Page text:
Dialogues come from openness, not anger

Emily Johnston

It’s a typical day during a typical week. Someone opens Twitter and does what many have done before: sends an offensive tweet.

Everyone’s seen it while mindlessly scrolling through various social media apps. A post that triggers an alarm inside, blaring “this is not right.”

For many, this voice overtakes them and they comment back harshly. They call-out the person for their wrongdoings and even sometimes go so far as to “cancel” them, the younger generation’s version of blacklisting.

While pointing out a problem with what they said feels like the right thing to do, insulting them only further drives them away from realizing their mistake.

When it comes to dealing with someone you disagree with online, you should start a dialogue with them instead of immediately shutting them down.

Fifty-nine percent of people found discussing politics online with people they disagree with to be stressful and frustrating, according to a 2016 Pew Research Center poll.

If more people work toward open dialogue rather than immediately shutting down the opposing party, discussion wouldn’t be as stressful and frustrating.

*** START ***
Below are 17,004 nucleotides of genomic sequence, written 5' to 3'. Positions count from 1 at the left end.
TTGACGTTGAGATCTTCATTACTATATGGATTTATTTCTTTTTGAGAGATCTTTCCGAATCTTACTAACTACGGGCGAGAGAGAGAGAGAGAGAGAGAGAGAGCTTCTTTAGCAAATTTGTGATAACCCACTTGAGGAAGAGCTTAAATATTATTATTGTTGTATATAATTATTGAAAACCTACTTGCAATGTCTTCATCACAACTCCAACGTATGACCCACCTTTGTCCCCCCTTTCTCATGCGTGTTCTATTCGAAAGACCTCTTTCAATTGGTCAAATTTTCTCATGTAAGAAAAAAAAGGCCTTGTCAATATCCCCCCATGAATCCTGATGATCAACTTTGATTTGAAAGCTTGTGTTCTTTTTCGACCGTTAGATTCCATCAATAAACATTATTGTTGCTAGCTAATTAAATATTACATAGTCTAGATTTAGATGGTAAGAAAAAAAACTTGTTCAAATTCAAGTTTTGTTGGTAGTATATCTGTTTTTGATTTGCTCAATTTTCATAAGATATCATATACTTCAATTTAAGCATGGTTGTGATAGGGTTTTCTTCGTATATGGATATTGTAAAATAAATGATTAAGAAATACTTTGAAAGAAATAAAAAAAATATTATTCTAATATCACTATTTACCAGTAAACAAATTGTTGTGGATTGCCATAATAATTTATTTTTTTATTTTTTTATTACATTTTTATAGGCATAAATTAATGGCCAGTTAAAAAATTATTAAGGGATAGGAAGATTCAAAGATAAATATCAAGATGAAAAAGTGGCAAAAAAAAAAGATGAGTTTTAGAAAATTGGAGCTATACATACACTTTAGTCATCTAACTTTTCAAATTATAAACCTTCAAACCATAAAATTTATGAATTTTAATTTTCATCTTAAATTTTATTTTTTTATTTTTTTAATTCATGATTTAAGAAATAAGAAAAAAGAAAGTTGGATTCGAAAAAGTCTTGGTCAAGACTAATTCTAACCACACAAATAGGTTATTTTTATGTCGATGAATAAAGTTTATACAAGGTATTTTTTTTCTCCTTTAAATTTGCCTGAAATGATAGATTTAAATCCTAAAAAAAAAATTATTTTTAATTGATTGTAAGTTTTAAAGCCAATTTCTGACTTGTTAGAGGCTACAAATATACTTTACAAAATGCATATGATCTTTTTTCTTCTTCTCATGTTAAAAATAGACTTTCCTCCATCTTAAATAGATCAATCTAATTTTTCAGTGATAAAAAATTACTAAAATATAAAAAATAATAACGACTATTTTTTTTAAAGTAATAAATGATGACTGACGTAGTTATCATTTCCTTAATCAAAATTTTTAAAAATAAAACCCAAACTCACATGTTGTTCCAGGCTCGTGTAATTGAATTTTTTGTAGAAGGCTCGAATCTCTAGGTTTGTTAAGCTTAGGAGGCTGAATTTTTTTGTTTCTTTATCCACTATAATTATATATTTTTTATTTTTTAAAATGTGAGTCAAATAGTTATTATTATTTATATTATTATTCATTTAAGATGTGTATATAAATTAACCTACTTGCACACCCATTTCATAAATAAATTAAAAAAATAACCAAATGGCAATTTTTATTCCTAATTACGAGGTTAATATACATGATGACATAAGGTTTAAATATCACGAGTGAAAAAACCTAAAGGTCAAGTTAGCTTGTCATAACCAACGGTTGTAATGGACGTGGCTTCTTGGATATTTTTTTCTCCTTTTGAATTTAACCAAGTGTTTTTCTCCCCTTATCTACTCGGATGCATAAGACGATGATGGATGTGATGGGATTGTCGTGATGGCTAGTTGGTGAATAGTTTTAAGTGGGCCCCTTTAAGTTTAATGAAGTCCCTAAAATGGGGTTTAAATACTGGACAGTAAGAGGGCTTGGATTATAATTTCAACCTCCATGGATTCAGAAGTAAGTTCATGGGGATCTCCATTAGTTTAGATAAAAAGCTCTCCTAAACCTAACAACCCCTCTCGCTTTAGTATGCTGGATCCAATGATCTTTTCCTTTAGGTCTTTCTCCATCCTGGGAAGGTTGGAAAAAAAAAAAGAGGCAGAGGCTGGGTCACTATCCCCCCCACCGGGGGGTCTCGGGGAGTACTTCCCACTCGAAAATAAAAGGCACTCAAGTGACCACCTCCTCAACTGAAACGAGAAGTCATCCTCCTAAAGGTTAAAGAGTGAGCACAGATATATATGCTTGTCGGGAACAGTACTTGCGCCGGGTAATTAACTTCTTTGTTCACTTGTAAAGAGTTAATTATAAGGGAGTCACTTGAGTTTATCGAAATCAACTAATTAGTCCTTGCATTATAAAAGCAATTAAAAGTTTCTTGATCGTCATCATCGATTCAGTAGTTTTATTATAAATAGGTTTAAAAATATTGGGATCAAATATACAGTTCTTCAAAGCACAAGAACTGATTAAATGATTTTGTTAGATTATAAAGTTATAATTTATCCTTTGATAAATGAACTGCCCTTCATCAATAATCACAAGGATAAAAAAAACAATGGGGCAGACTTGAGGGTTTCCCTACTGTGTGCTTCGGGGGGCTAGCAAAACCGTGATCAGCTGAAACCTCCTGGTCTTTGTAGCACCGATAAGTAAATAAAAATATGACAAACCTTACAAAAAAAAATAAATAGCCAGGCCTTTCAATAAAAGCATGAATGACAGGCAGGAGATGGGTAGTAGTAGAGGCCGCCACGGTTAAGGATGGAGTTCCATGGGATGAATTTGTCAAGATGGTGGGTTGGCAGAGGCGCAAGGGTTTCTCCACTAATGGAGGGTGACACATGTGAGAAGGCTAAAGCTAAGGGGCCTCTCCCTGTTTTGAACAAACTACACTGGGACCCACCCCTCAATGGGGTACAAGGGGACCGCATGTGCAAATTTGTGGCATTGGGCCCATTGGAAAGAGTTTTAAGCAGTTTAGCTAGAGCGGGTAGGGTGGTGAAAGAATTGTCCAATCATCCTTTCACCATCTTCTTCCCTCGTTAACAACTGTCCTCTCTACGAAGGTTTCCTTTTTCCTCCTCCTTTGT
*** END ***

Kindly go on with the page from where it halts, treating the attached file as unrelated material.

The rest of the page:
I know it’s tiring to have to explain basic concepts, but if energy is already being spent to comment, there is no reason not to try and change their mind.

The time it took to type “you’re canceled,” a common phrase among Twitter users, could be used to explain the basics of a situation. Once educated in a respectful manner, a debate partner may change their mind.

Martin Buber, a famous philosopher most known for his work about dialogues, wrote in his book “I and Thou” that dialogue is openness to the opinions of others. It is working to understand a side which one may disagree with.

It is this openness, this respect, that creates change.

Only by giving a chance to learn can people correct their mistakes.

The Pew Research Center states that people overall agree that virtual political discussions are angrier, less respectful and less civil than those in other areas of life.

If society can apply the same energy they do for discussions in real life to those online, people will begin to listen.

Callout culture doesn’t defeat political polarity. If anything, it leads to further polarization.

In order to create a world in which  people can work together to solve issues, we must use dialogue.